Lawmakers should help farmers by ending Washington's costly and wasteful seed-dispute arbitration mandate

By MADILYNNE CLARK  | 
Feb 1, 2017
LEGISLATIVE MEMO

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Key Findings

  • Growers can sue seed manufacturers to cover damages incurred due to faulty seed. In many states, however, farmers making seed claims must first go through arbitration, mediation, or conciliation before they can seek legal action. Washington state requires the parties involved in a seed dispute to go through non-binding arbitration.
  • Non-binding arbitration favors large companies over smaller farmers, because they are unlikely to be familiar with the arbitration process and have less ability to afford the added expense of extended litigation.
  • Mandatory, non-binding arbitration was designed to decrease congestion in the courts and lowering costs for the parties involved – this has not happened.
  • Mandatory, non-binding arbitration delays the inevitable litigation and increases costs, because parties are required to participate in arbitration but are not required to accept the decision.
  • Washington state taxpayers and the parties involved in a seed dispute would be better off if allowed to choose their own legal options without mandated arbitration.  

Introduction

The quality of seed is essential to all agricultural operations; at harvest time farmers will only reap what is sown. However, if what is sown is ineffective or misrepresented, growers are left in a dire predicament.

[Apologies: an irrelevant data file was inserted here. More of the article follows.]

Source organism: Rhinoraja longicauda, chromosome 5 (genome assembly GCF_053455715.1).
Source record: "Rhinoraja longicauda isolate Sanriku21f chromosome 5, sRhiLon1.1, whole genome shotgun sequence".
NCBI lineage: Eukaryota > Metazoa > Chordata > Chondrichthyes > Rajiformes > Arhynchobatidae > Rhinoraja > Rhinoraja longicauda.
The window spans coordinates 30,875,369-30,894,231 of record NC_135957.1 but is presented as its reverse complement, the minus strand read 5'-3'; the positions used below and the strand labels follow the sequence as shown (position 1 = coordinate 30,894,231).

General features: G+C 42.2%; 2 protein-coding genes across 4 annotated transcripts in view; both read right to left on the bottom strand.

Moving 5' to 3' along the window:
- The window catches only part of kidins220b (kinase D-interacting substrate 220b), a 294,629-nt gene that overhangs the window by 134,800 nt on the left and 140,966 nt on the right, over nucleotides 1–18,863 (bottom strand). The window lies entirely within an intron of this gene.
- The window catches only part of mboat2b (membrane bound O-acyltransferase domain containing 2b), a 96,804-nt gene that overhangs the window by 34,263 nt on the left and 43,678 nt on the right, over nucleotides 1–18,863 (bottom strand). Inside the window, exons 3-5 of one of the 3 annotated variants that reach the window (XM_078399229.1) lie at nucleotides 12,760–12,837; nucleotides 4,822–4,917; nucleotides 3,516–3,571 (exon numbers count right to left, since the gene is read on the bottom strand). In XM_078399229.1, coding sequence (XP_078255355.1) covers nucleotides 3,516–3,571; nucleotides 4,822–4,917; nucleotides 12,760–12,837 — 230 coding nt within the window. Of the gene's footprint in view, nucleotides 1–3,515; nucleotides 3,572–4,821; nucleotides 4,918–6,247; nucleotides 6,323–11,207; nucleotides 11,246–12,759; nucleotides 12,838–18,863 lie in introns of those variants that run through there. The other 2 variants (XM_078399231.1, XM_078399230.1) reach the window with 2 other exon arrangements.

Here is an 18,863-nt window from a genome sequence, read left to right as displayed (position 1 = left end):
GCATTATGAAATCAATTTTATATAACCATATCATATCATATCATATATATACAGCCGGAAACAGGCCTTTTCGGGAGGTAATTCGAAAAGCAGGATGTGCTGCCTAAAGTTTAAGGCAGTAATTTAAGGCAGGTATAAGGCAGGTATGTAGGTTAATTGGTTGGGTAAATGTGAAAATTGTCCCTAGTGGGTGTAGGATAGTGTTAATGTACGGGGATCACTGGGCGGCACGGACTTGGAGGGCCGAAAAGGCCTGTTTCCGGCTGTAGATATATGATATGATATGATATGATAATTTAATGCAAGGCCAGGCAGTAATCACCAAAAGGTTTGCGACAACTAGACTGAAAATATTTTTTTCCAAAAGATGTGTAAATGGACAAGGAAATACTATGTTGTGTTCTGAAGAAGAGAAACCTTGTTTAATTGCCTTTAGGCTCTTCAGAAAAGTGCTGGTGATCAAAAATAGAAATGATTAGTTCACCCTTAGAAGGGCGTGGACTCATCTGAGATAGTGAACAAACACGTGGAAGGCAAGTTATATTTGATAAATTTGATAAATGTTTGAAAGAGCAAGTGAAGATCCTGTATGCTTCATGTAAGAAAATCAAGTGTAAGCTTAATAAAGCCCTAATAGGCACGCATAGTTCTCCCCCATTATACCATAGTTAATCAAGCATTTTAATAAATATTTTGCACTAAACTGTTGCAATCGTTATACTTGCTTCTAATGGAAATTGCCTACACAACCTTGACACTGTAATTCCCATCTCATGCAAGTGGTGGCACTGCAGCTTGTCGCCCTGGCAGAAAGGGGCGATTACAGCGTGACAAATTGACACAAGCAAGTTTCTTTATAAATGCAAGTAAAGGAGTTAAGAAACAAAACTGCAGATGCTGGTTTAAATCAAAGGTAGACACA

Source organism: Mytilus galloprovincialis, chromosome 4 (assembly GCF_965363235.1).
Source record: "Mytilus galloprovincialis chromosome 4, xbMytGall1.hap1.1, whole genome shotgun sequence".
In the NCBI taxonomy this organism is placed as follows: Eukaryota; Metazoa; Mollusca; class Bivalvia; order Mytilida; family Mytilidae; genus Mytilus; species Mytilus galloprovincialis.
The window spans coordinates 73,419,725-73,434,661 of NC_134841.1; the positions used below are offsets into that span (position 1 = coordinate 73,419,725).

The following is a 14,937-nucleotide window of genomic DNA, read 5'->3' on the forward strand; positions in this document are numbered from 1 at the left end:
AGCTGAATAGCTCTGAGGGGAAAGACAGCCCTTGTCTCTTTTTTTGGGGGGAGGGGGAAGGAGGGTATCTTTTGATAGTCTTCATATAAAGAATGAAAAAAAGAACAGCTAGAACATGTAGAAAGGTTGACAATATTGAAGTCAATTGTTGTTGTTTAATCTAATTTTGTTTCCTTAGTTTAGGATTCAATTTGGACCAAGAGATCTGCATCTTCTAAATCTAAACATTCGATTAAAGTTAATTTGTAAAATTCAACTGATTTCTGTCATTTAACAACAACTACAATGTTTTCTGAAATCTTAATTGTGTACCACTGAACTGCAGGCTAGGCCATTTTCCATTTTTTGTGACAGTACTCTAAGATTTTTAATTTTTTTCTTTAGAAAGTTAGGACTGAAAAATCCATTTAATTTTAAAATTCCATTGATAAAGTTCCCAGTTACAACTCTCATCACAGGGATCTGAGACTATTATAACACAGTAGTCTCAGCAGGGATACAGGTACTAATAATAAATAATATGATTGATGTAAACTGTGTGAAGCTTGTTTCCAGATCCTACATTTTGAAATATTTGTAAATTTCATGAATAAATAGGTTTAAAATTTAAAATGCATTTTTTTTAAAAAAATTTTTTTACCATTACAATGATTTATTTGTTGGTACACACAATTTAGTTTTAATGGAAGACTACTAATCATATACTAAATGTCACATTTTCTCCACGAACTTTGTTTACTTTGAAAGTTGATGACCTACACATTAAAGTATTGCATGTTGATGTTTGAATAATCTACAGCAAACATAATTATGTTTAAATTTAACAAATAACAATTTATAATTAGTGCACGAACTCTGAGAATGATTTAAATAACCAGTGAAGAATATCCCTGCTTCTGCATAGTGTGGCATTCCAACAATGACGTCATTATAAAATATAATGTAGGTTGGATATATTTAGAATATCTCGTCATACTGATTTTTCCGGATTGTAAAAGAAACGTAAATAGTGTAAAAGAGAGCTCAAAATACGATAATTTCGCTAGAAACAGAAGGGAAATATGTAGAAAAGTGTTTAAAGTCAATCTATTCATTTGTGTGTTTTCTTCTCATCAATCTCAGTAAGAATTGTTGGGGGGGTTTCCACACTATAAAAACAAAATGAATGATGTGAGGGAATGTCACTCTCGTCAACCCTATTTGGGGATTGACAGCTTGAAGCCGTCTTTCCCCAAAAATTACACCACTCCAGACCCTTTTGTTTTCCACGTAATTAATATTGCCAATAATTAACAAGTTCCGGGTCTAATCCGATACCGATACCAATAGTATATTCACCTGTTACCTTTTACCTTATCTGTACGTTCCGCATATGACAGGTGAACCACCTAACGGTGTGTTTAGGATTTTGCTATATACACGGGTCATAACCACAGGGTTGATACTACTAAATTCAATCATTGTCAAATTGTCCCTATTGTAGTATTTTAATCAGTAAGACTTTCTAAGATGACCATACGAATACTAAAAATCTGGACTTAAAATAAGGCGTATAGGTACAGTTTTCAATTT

The capital investment needed to bring a crop to harvest can easily reach thousands or millions of dollars. For example, an irrigated alfalfa field in the Columbia Basin would spend $80 per acre on seed, equivalent to 15 percent of the total cost to bring it into production. When seed fails to produce, that is not the only cost a grower incurs.

Planting costs, including labor and fuel, are wasted when seed fails. For example, for that same irrigated alfalfa field, planting costs outside of seed (i.e. fuel, equipment, labor) are $18 per acre. Water, fertilizer, and crop protection products would still be applied until the seed is known to be ineffective (estimated costs are $39.80, $215.58, and $42.63 respectively), for a total of $316.01 per acre. These costs still must be paid, even if a crop is not harvested.

Growers can sue seed manufacturers to cover damages incurred due to faulty seed. In many states, however, farmers making seed claims must first go through arbitration, mediation, or conciliation before they can seek legal action. Washington state requires the parties involved in a seed dispute to go through non-binding arbitration.

Non-binding arbitration is administered by the Washington State Department of Agriculture (WSDA). The arbitration process is costly and time consuming for WSDA and for the private parties involved. Taxpayers are also hurt, because arbitration administration is publicly funded.

In the current legislative session, some lawmakers have introduced House Bill 1132 in an effort to eliminate this costly and pointless process (the companion bill is Senate Bill 5075). This Legislative Memo provides a summary of the bill and describes the advantages of ending mandatory non-binding arbitration for seed-related disputes in Washington state.